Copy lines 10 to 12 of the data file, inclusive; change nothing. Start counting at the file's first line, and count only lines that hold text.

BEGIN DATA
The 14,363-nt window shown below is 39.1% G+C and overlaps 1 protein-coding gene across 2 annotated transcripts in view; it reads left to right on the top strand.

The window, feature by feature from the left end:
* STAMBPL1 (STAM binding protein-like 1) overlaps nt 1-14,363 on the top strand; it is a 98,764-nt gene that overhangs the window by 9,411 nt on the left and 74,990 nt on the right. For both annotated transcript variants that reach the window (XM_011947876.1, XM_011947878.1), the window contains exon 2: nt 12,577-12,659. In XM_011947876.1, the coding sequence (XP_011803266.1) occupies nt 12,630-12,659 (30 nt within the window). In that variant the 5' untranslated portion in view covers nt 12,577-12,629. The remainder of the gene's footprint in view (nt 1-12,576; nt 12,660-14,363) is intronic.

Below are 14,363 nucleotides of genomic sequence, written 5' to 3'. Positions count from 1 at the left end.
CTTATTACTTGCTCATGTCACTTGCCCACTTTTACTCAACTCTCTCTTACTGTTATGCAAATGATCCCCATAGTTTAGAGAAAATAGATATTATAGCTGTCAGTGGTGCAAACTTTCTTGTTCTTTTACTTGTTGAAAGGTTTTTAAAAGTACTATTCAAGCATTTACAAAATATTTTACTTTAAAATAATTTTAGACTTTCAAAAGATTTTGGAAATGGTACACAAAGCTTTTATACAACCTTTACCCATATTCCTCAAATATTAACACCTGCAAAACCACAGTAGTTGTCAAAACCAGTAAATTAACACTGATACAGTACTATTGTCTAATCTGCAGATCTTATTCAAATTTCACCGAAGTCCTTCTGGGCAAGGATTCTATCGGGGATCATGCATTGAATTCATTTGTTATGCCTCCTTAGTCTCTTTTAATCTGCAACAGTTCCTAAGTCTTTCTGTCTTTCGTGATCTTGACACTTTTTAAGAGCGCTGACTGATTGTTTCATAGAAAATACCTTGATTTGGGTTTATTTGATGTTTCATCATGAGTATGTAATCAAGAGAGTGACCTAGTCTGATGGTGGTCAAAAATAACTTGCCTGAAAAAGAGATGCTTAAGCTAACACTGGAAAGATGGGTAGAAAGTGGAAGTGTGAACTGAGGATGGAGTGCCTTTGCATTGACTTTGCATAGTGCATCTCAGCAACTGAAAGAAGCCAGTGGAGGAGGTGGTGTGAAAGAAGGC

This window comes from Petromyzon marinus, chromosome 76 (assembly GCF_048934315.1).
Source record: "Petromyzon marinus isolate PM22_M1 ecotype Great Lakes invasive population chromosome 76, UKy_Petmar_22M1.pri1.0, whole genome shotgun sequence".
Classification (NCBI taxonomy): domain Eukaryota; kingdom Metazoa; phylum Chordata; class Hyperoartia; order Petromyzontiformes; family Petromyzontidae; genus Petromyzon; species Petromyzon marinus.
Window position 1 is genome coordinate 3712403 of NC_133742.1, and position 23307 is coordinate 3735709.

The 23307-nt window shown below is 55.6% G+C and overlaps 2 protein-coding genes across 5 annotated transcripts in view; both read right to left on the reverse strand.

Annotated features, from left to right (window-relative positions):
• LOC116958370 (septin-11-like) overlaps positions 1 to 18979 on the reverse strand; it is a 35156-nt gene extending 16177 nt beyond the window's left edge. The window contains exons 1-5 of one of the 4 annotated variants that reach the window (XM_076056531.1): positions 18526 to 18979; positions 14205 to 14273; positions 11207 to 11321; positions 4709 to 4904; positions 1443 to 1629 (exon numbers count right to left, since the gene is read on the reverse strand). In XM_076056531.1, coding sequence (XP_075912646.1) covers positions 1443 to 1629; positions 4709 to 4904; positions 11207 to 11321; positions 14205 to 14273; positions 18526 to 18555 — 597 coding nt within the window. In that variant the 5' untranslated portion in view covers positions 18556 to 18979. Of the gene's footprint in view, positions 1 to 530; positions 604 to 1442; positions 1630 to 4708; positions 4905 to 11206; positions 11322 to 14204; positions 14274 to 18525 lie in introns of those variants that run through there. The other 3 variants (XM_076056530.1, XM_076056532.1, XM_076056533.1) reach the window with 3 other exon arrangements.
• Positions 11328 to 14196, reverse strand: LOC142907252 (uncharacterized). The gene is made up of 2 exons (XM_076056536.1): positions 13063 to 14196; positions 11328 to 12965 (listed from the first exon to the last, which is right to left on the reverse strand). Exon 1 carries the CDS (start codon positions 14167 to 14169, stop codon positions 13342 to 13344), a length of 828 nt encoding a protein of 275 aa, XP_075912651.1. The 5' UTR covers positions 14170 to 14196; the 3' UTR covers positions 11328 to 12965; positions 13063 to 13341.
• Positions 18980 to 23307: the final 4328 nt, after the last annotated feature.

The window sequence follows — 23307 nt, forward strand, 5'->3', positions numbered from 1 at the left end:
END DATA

The 23307-nt window shown below is 55.6% G+C and overlaps 2 protein-coding genes across 5 annotated transcripts in view; both read right to left on the reverse strand.

Annotated features, from left to right (window-relative positions):
• LOC116958370 (septin-11-like) overlaps positions 1 to 18979 on the reverse strand; it is a 35156-nt gene extending 16177 nt beyond the window's left edge. The window contains exons 1-5 of one of the 4 annotated variants that reach the window (XM_076056531.1): positions 18526 to 18979; positions 14205 to 14273; positions 11207 to 11321; positions 4709 to 4904; positions 1443 to 1629 (exon numbers count right to left, since the gene is read on the reverse strand). In XM_076056531.1, coding sequence (XP_075912646.1) covers positions 1443 to 1629; positions 4709 to 4904; positions 11207 to 11321; positions 14205 to 14273; positions 18526 to 18555 — 597 coding nt within the window. In that variant the 5' untranslated portion in view covers positions 18556 to 18979. Of the gene's footprint in view, positions 1 to 530; positions 604 to 1442; positions 1630 to 4708; positions 4905 to 11206; positions 11322 to 14204; positions 14274 to 18525 lie in introns of those variants that run through there. The other 3 variants (XM_076056530.1, XM_076056532.1, XM_076056533.1) reach the window with 3 other exon arrangements.